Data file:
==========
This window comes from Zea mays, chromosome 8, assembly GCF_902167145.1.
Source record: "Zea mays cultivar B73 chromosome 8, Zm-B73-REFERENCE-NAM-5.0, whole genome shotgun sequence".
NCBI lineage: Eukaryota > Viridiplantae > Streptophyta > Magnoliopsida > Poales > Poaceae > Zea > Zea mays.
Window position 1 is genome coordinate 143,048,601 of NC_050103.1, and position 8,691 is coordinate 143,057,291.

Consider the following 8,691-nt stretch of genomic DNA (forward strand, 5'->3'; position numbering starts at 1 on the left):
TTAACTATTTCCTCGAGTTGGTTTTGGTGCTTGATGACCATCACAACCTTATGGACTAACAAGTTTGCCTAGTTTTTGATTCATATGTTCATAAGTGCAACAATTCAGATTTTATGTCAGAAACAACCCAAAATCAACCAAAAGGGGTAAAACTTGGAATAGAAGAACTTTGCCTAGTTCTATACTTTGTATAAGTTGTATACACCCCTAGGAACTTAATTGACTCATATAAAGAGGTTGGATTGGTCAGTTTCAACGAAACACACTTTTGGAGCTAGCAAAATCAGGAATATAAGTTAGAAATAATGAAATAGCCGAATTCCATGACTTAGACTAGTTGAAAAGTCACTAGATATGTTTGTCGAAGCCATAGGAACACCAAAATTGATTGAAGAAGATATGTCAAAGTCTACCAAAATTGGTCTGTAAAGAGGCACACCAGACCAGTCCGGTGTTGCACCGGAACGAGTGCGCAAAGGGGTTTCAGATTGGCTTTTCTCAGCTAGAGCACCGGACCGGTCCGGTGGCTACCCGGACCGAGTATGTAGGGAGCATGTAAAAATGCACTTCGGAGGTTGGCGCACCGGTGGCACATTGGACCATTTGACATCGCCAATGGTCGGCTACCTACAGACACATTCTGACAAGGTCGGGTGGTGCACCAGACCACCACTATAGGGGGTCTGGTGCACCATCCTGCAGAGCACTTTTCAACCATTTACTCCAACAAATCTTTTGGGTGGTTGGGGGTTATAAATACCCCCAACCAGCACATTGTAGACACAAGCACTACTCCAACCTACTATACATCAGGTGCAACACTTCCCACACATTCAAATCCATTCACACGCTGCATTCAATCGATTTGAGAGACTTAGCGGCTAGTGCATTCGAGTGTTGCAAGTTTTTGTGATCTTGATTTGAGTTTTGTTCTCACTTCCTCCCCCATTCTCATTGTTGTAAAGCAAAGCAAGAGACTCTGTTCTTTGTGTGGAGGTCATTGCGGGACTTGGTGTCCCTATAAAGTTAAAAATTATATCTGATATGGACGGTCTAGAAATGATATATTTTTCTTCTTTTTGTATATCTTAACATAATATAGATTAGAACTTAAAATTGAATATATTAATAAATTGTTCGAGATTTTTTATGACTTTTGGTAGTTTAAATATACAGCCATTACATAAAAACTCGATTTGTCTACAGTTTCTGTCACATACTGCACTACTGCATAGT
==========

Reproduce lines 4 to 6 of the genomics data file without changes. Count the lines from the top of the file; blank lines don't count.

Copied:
Window position 1 is genome coordinate 143,048,601 of NC_050103.1, and position 8,691 is coordinate 143,057,291.

Consider the following 8,691-nt stretch of genomic DNA (forward strand, 5'->3'; position numbering starts at 1 on the left):
TTAACTATTTCCTCGAGTTGGTTTTGGTGCTTGATGACCATCACAACCTTATGGACTAACAAGTTTGCCTAGTTTTTGATTCATATGTTCATAAGTGCAACAATTCAGATTTTATGTCAGAAACAACCCAAAATCAACCAAAAGGGGTAAAACTTGGAATAGAAGAACTTTGCCTAGTTCTATACTTTGTATAAGTTGTATACACCCCTAGGAACTTAATTGACTCATATAAAGAGGTTGGATTGGTCAGTTTCAACGAAACACACTTTTGGAGCTAGCAAAATCAGGAATATAAGTTAGAAATAATGAAATAGCCGAATTCCATGACTTAGACTAGTTGAAAAGTCACTAGATATGTTTGTCGAAGCCATAGGAACACCAAAATTGATTGAAGAAGATATGTCAAAGTCTACCAAAATTGGTCTGTAAAGAGGCACACCAGACCAGTCCGGTGTTGCACCGGAACGAGTGCGCAAAGGGGTTTCAGATTGGCTTTTCTCAGCTAGAGCACCGGACCGGTCCGGTGGCTACCCGGACCGAGTATGTAGGGAGCATGTAAAAATGCACTTCGGAGGTTGGCGCACCGGTGGCACATTGGACCATTTGACATCGCCAATGGTCGGCTACCTACAGACACATTCTGACAAGGTCGGGTGGTGCACCAGACCACCACTATAGGGGGTCTGGTGCACCATCCTGCAGAGCACTTTTCAACCATTTACTCCAACAAATCTTTTGGGTGGTTGGGGGTTATAAATACCCCCAACCAGCACATTGTAGACACAAGCACTACTCCAACCTACTATACATCAGGTGCAACACTTCCCACACATTCAAATCCATTCACACGCTGCATTCAATCGATTTGAGAGACTTAGCGGCTAGTGCATTCGAGTGTTGCAAGTTTTTGTGATCTTGATTTGAGTTTTGTTCTCACTTCCTCCCCCATTCTCATTGTTGTAAAGCAAAGCAAGAGACTCTGTTCTTTGTGTGGAGGTCATTGCGGGACTTGGTGTCCCTATAAAGTTAAAAATTATATCTGATATGGACGGTCTAGAAATGATATATTTTTCTTCTTTTTGTATATCTTAACATAATATAGATTAGAACTTAAAATTGAATATATTAATAAATTGTTCGAGATTTTTTATGACTTTTGGTAGTTTAAATATACAGCCATTACATAAAAACTCGATTTGTCTACAGTTTCTGTCACATACTGCACTACTGCATAGT